Melchior by MB&F

Maximilian Büsser of MB&F is waiting impatiently for the new Star Wars film, but in the meantime he has expressed his passion for sci-fi fantasy with this 10-year anniversary piece Melchior. Büsser says, “As a 10-year-old fan of Star Wars, I knew Luke Skywalker could never have prevailed had it not been for droids like R2-D2 – a loyal, resourceful and brave robot who was always saving his friends. As an only child, I imagined having my own robot companion… Melchior makes that childhood fantasy a reality.”


Melchior is refreshingly playful, in line with the MB&F mission statement “A creative adult is a child who survived”. It’s a seriously powerful clock, with five mainspring barrels incorporated into his torso and providing a 40-day power reserve (most table clocks run for eight days and then stop if they are not wound up again). A dial on the abdomen is the power reserve indicator. The machine-gun that he’s carrying in his left hand can be detached to wind the movement. The robot seems to blink every 20 seconds, with revolving discs in the place of eyes. The regulator is under the polished glass dome at the top. In total, the movement has 334 components and 50 jewels, while the robot’s body comprises another 146 parts.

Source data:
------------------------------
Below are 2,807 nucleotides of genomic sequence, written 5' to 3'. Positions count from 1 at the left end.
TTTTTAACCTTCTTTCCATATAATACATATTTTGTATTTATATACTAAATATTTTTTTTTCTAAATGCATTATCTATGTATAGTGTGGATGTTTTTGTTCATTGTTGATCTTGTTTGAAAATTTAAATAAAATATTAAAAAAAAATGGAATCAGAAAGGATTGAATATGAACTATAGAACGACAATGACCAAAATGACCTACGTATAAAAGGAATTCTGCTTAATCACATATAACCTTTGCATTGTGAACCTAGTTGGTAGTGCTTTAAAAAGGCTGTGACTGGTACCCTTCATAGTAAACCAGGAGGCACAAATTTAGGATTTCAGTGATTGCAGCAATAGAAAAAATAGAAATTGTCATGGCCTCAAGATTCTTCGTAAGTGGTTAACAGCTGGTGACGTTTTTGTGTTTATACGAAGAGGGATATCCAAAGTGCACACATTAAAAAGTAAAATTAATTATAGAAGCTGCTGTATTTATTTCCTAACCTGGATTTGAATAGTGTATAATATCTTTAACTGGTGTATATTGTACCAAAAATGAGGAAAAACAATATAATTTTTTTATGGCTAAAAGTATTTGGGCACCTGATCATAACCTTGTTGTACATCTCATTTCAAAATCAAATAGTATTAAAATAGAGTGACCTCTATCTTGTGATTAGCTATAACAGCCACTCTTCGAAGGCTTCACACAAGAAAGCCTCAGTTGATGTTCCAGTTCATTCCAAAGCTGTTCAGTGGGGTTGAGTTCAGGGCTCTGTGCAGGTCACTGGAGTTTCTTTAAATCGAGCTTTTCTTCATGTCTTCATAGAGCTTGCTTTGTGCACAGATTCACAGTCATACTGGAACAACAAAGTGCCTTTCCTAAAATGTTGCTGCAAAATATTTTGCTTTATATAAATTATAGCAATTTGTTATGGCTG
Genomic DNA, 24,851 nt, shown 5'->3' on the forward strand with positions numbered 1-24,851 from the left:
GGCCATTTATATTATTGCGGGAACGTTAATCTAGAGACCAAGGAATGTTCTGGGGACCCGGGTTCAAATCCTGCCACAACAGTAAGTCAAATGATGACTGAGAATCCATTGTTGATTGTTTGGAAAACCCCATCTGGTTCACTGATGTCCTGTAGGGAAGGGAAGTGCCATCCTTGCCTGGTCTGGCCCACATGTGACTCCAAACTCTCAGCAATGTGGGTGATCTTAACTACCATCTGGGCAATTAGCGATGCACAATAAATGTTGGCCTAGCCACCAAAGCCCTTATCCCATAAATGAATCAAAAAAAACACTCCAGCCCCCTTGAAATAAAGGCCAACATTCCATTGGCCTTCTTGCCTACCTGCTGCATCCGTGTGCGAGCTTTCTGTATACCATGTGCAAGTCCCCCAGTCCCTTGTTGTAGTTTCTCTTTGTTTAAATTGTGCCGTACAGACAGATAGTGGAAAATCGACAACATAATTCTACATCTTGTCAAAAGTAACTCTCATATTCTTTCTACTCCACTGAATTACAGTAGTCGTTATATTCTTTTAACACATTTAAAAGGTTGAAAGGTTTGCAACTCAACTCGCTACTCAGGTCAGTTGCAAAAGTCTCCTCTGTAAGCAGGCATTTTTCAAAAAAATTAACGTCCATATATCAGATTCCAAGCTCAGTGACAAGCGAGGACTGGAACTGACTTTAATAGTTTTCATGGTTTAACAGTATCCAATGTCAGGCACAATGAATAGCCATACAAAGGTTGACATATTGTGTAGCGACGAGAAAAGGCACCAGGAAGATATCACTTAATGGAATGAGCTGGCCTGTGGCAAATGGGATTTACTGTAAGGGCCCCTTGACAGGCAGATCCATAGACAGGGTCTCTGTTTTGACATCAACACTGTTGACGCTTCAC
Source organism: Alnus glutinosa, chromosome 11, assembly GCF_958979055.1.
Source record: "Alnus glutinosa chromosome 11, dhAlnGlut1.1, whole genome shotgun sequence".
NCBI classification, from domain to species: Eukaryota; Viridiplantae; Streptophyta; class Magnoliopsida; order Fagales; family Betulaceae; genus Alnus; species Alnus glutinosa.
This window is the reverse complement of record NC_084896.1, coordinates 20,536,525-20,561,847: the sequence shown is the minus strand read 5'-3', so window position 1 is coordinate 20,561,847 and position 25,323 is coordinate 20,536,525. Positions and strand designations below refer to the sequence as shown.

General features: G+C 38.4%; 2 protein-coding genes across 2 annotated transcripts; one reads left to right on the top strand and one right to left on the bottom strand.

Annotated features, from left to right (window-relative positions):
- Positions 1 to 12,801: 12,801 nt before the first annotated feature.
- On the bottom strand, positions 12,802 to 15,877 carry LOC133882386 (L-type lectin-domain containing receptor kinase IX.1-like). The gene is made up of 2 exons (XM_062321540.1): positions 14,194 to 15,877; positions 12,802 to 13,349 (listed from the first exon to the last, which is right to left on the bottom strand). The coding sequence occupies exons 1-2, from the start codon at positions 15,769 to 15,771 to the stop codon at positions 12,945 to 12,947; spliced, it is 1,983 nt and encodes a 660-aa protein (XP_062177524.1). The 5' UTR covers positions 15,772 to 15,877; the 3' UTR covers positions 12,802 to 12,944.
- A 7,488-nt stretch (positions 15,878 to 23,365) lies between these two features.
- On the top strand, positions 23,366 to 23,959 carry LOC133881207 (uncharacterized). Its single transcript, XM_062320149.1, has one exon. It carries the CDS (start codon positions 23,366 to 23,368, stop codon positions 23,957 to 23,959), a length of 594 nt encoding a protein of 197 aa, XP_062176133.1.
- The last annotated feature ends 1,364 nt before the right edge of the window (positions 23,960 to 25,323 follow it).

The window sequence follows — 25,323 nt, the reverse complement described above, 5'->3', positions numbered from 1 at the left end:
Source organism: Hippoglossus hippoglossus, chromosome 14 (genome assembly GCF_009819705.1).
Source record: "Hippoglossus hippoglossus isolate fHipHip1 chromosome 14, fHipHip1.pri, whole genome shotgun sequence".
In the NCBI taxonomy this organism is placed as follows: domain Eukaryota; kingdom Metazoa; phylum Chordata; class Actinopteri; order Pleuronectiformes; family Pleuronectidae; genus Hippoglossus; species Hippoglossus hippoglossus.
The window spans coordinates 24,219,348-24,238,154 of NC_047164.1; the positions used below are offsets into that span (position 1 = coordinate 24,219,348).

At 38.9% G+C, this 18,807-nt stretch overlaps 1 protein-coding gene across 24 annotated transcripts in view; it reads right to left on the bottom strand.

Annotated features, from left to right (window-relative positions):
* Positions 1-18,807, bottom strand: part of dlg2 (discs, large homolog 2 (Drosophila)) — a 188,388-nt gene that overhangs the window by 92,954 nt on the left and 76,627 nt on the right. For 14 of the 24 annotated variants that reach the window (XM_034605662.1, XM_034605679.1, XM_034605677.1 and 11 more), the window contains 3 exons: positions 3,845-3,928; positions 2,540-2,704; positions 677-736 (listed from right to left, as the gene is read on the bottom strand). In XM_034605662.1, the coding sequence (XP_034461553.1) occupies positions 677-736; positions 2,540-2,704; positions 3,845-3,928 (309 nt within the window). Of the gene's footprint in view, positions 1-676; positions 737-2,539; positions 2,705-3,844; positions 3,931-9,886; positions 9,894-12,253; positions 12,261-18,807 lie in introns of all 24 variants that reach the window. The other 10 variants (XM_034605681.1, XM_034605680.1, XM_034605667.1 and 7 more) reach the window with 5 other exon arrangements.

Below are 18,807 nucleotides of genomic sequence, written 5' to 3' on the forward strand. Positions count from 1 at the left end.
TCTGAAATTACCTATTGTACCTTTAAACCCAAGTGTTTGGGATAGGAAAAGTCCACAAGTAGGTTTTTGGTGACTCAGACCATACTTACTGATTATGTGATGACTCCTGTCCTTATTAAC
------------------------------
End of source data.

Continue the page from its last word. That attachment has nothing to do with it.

The time is shown by two rotating discs, with slow jumping hour: the hour disc remains still for 55 minutes, and then rotates to the new hour over the space of 5 minutes.

The watch was designed by MB&F and made in collaboration with L’Epée 1839, a specialist clock-making company based in Delémont in the Swiss Jura. It is a 99-piece limited edition, in monochromatic light grey version, or a version in grey with some black PCD-coated components. Price 35,000 Swiss francs.

You may ask, “Why Melchior?” Maximilian Büsser himself answers: “In the Büsser family, for over five centuries from the 1400s onwards, every eldest Büsser son was either called Melchior or Balthazar. It alternated. My grandfather was called Melchior and hated it, so he had everybody call him Max, which is how I became a Max. My grandfather hated the Melchior-Balthazar thing so much that he put an end to this 500-year-old tradition by calling my father Mario…”

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